Enhancing Accessibility Workshop

Saturday, May 18, 2024, 12:45 – 2:15 pm, Sabal/Sawgrass

Organized by: Rebecca Hornsey, University of Stirling and Jessica Parker, University of Tennessee-Knoxville (VSS Student-Postdoc Advisory Committee); Rowan Candy and Anya Hurlbert (VSS Diversity & Inclusion Committee) Moderator: Rebecca Hornsey, University of Stirling
Speakers: Lucas Nadólskis, UCSB; Yingzi Xiong, Johns Hopkins University; Annabel Nijhof, Ghent University
Panelists: Santani Teng, MIT; Lenia Amaral, Georgetown University

This event will address opportunities to make conferences and research laboratories more accessible for participants with visual, auditory and neurodivergence challenges. It will include presentations from conference attendees with experience in these areas, a panel discussion about steps we can all take to make academic environments more accessible, and roundtable discussions for the attendees. We will be collecting feedback at the event for ways the conference can have improved accessibility for attendees. 

Refreshments and light lunch will be available.

Lucas Gil Nadólskis

University of California, Santa Barbara

Lucas Gil Nadolskis is a first-year PhD student at the University of California, Santa Barbara, working in the Bionic Vision Lab under the supervision of Dr. Michael Beyeler. Despite being blind since the age of five, Lucas has dedicated his academic and research pursuits to advancing visual prosthetics. During his master’s program in Biomedical Engineering at Carnegie Mellon University, Lucas collaborated with Professor Matthew Smith, analysing data collected from visual cortex implants in two monkeys. His current research deals with exploring neural correlations in blind and low-vision visual cortex, with a special emphasis on multimodal aspects of working memory. He is currently involved with the exploration of data coming from cortical brain implants from blind volunteers, with the goal of developing a smarter bionic eye.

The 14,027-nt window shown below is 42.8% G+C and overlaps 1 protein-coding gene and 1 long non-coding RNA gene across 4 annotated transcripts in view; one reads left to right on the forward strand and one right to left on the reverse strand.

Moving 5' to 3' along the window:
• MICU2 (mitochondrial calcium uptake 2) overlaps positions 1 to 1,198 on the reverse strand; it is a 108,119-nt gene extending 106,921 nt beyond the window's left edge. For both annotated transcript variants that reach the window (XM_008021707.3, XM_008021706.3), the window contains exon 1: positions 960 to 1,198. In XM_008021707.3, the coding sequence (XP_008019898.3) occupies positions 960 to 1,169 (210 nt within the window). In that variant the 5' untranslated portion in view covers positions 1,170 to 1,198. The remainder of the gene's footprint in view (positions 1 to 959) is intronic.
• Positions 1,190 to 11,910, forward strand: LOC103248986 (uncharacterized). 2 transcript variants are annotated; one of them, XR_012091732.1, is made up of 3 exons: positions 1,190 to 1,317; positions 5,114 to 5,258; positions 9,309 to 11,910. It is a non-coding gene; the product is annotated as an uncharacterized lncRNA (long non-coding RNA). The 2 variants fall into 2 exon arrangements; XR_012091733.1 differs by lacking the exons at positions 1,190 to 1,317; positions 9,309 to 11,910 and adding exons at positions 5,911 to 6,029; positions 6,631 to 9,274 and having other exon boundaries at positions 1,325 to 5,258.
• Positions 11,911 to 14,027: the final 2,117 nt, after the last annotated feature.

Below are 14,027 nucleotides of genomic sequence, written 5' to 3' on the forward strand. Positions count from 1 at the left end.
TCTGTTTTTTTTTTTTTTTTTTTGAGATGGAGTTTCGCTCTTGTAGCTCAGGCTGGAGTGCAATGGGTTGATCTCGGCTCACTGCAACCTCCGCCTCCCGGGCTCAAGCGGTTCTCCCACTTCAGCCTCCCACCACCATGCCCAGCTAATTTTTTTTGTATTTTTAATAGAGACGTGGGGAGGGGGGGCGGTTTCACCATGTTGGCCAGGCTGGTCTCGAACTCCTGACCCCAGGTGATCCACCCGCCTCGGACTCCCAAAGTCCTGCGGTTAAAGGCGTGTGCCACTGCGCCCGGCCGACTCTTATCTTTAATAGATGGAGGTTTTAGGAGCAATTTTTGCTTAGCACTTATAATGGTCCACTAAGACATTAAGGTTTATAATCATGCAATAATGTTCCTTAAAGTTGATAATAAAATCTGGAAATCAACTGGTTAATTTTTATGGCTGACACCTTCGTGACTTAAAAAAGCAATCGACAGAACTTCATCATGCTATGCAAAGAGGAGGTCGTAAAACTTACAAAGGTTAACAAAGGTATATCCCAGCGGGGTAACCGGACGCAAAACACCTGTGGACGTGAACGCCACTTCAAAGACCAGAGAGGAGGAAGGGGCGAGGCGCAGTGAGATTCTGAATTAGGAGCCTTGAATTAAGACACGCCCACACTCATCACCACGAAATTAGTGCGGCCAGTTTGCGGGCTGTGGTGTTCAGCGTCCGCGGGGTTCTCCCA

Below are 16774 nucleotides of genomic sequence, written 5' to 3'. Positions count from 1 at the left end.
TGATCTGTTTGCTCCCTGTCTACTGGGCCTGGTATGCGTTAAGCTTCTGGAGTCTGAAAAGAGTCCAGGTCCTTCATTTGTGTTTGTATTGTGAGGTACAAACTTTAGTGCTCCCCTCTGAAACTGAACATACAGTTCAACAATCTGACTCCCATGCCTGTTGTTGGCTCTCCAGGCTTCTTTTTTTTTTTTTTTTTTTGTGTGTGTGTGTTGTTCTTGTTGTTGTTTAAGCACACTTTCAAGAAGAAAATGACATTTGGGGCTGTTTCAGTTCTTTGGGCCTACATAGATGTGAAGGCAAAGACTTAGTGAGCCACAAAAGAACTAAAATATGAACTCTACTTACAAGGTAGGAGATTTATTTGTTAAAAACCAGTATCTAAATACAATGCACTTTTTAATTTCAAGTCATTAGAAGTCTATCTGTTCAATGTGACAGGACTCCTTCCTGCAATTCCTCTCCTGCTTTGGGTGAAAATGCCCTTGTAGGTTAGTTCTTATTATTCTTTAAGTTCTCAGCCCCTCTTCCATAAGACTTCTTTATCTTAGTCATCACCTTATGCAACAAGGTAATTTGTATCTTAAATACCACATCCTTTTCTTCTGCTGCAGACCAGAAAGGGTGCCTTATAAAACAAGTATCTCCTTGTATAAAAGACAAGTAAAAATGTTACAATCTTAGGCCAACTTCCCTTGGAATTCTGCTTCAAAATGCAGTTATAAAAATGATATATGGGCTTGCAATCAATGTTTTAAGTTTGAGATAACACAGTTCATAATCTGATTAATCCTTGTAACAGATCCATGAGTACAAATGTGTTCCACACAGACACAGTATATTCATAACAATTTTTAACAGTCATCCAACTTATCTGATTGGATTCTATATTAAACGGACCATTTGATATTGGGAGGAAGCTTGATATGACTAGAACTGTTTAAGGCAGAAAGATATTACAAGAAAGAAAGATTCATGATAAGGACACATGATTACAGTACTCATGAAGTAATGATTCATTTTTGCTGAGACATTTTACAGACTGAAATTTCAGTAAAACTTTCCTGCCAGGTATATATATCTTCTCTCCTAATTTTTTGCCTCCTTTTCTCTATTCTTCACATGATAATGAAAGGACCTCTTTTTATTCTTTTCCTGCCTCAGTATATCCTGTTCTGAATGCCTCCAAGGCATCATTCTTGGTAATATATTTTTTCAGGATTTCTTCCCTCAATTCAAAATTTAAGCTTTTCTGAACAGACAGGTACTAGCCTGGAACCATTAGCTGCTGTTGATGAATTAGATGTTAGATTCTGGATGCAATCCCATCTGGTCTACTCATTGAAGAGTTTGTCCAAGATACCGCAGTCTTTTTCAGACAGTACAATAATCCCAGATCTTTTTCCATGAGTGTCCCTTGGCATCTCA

Yingzi Xiong

Johns Hopkins University

Yingzi Xiong is an Assistant Professor at the Lions Vision Research and Rehabilitation Center at the Wilmer Eye Insititute, Johns Hopkins University. Dr. Xiong’s research is motivated by the questions of how the human brain learns new knowledge, adapts to changes, and rehabilitates after impairments occur. She seeks the answers to these questions in human vision and hearing, from both basic and translational science points of view. Her ongoing projects investigate the interaction of senses in real life activities to develop effective training methods, establish tools for clinical and self-assessment, and increase the accessibility of digital devices and environments.

Annabel Nijhof

Ghent University

Annabel Nijhof is a researcher in psychology / neuroscience at the Department of Experimental Clinical and Health Psychology at Ghent University. She has obtained postdoctoral fellowships to work at King’s College London and Ghent University on projects related to the ‘self’ in autism. Generally, her research interests focus on the behavioural and neural processes underlying how we engage and interact with others, and how we distinguish the ‘self’ from the ‘other’. She is particularly interested in the similarities and differences in these processes between individuals with an autism diagnosis and neurotypical individuals. In addition, she is passionate about science communication.

Rebecca Hornsey

University of Stirling

Rebecca Hornsey is a Research Fellow at the University of Stirling, where she is currently working on a multisensory cue integration project to determine the types of cues which can be used to enhance visual search performance in complex, natural environments. Her research interests surround visual perception in virtual environments, particularly through the use of head-mounted display systems and psychophysical methodology. Rebecca is keen to liaise with other early career researchers and seasoned researchers, and to help improve the experience of those in the VSS community.